TUESDAY, Nov. 30 (HealthDay News) -- HIV testing in the United
States is at a record high, but more than 200,000 Americans are
infected and don't know it, a U.S. government report released
"The numbers show that progress is possible; they also show how much more progress is needed," Dr. Thomas R. Frieden, director of the U.S. Centers for Disease Control and Prevention, said during a late-morning press conference Tuesday.
Last year, 82.9 million adults ages18 to 64 said they had ever
been tested for HIV -- 11.4 million more than the total in
As of 2009, 45 percent of adults had been tested at least once
in their lives, up from 40 percent four years ago, the report
That's the good news, but 55 percent of adults, and 28.3 percent
of adults at risk for HIV, have never been tested, according to the
According to the CDC, 1.1 million U.S. adults are living with
HIV and as many as one in five is unaware of it.
Diagnosis is essential because most cases of sexually
transmitted HIV in the United States are spread by people who don't
know they are infected. But when they learn they are infected,
people usually take steps to protect their partners, the CDC
A CDC survey of 37 states found 32 percent of those diagnosed
with HIV in 2007 progressed to AIDS within a year. This late
diagnosis meant missed opportunities for treatment, the agency
says. With early diagnosis, HIV is treated like a chronic
In 2006, the CDC recommended that HIV-testing become a regular
part of medical care for adults and adolescents and that those at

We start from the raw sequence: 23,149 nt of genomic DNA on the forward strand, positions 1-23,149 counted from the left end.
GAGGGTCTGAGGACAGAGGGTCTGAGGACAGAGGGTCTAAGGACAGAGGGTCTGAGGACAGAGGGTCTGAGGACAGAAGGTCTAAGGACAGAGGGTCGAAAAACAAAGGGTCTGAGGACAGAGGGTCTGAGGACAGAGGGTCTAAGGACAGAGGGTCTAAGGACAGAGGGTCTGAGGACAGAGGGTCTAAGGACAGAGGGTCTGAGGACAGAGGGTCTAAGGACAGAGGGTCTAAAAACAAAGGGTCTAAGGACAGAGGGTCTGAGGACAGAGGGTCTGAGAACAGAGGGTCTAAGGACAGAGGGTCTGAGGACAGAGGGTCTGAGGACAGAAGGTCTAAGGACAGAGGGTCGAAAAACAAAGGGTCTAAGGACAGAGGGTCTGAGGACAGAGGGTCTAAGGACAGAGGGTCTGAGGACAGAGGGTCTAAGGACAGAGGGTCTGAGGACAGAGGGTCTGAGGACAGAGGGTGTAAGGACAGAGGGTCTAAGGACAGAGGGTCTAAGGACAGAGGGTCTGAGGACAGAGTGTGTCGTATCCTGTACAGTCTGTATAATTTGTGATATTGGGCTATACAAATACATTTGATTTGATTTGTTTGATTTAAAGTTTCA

high risk for the AIDS-causing virus get tested at least once a
More needs to be done to make HIV testing a routine part of
health care, Dr. Jonathan Mermin, director of CDC's HIV/AIDS
Prevention Program, said during the press conference.
"It is important that state policies support routine HIV testing [and reduce] the barriers of lengthy counseling and lengthy informed consent," he said.
Health care providers need to do a better job of making testing
more available, Mermin said.
Commenting on the report, Dr. Michael Kolber, professor and
director of the comprehensive AIDS program at the University of
Miami Miller School of Medicine, said "frequent testing is
Yearly testing is needed for those most at risk for HIV, he
said. These include blacks, Hispanics, men who have sex with men
and injection drug users.
But increasing testing rates is not easy, Kolber said.
HIV still carries a stigma, making testing a touchy area, Kolber
said. "Because of the confidentiality associated with HIV, it's not
considered the same as any sexually transmitted disease," he
For more information on HIV/AIDS, visit the
U.S. Centers for
Disease Control and Prevention.
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